Plugins

It is possible to create custom endpoints by writing an operating system library (.so) and prestd can load it when starting the server (api).

We use the plugin system of the Go language to load the lib, unfortunately it doesn't work well with Microsoft Windows yet - if you are working with prestd on Windows the plugin endpoint will not exist.

The plugin endpoint has the following default: /_PLUGIN/{file}/{func}

When starting the prestd server and there is a plugin in the ./lib folder they are automatically compiled and loaded when accessing their respective endpoint for the first time.

Change where the libraries will be: PREST_PLUGINPATH is the name of the environment variable that has this purpose, by default it comes with the value ./lib.

or via toml:

pluginpath = ./lib

Naming patterns

The plugin endpoint (/_PLUGIN/{file}/{func}) receives two parameters:

  • File name: The name of the file without the extension ({file})
  • Function name: The name of the function ({func})

File name

The file name will be used on the endpoint to identify which library will be loaded when it receives the first access.

After the first access the library will not be loaded again, it will only be executed, i.e., if the file (.so) is changed after the first execution it will have no effect because it has already been loaded.

Function name

When talking about a compiled library we have no way of identifying its functions. Given this characteristic we have defined some name and behavior patterns to develop libraries for prestd.

function name: {HTTP Method}{Function Name}Handler

  • {HTTP Method}: The HTTP method that the function will be called for (in upper case letters)
  • {Function Name}: The name of the function that will be called
  • Handler: The suffix of the function name - it is always Handler

fmt.Sprintf("%s%sHandler", r.Method, funcName)

Process of building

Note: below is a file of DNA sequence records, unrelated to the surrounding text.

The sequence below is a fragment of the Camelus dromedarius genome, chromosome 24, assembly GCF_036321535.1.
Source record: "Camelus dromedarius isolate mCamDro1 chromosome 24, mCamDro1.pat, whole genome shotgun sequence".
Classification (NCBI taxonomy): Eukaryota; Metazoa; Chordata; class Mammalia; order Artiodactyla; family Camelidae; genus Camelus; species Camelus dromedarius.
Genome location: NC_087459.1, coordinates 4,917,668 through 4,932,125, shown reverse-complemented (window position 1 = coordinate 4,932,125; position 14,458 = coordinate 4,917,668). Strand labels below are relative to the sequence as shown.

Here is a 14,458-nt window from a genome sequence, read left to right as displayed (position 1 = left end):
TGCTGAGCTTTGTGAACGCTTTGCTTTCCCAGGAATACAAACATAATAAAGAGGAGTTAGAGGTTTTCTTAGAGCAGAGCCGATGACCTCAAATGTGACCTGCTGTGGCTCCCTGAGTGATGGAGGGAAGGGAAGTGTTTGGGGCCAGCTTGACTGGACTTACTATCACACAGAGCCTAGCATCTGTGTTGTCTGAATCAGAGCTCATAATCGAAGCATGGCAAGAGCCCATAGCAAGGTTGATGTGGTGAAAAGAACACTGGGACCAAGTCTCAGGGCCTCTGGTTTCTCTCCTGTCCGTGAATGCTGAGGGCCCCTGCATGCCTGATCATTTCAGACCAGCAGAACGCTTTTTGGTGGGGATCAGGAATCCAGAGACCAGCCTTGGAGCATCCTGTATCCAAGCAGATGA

In the first version of the prestd plugin system we are working with Go code.

This doesn't mean that prestd doesn't read plugins (library .so) written in other technologies (e.g. c, cpp, java and ...). The automatic constructor is designed to work with Go code, in the future we will write for other technologies.

Example

  • Source code name: ./lib/src/hello.go
  • Library file name: ./lib/hello.so
  • Function name: GETHelloHandler
  • Endpoint: /_PLUGIN/hello/Hello
  • Verb HTTP: GET
 1// all plugins must have their package name as `main`
 2// each plugin is isolated at compile time
 3package main
 4
 5import (
 6 "encoding/json"
 7)
 8
 9var (
10 // HTTPVars route variables for the current request
11 HTTPVars map[string]string
12 // URLQuery parses RawQuery and returns the corresponding values
13 URLQuery map[string][]string
14)
15
16// Response return structure of the get method
17type Response struct {
18 HTTPVars map[string]string   `json:"http_vars"`
19 URLQuery map[string][]string `json:"url_query"`
20 MSG      string              `json:"msg"`
21}
22
23// GETHelloHandler plugin
24// function is invoked via [go language plugin](https://pkg.go.dev/plugin),
25// it is not possible to pass parameters, that's why there are global
26// variables to receive data from http protocol
27//
28// BUILD:
29// go build -o lib/hello.so -buildmode=plugin lib/src/hello.go
30func GETHelloHandler() (ret string) {
31 resp := Response{
32  HTTPVars: HTTPVars,
33  URLQuery: URLQuery,
34  MSG:      "Hello plugin caller!",
35 }
36 respJSON, err := json.Marshal(resp)
37 if err != nil {
38  return
39 }
40 ret = string(respJSON)
41 return
42}

Request:

1GET /_PLUGIN/hello/Hello?abc=123 HTTP/1.1

Response:

 1{
 2  "http_vars": {
 3    "file": "hello",
 4    "func": "Hello"
 5  },
 6  "url_query": {
 7    "abc": [
 8      "123"
 9    ]
10  },
11  "msg": "Hello plugin caller!"
12}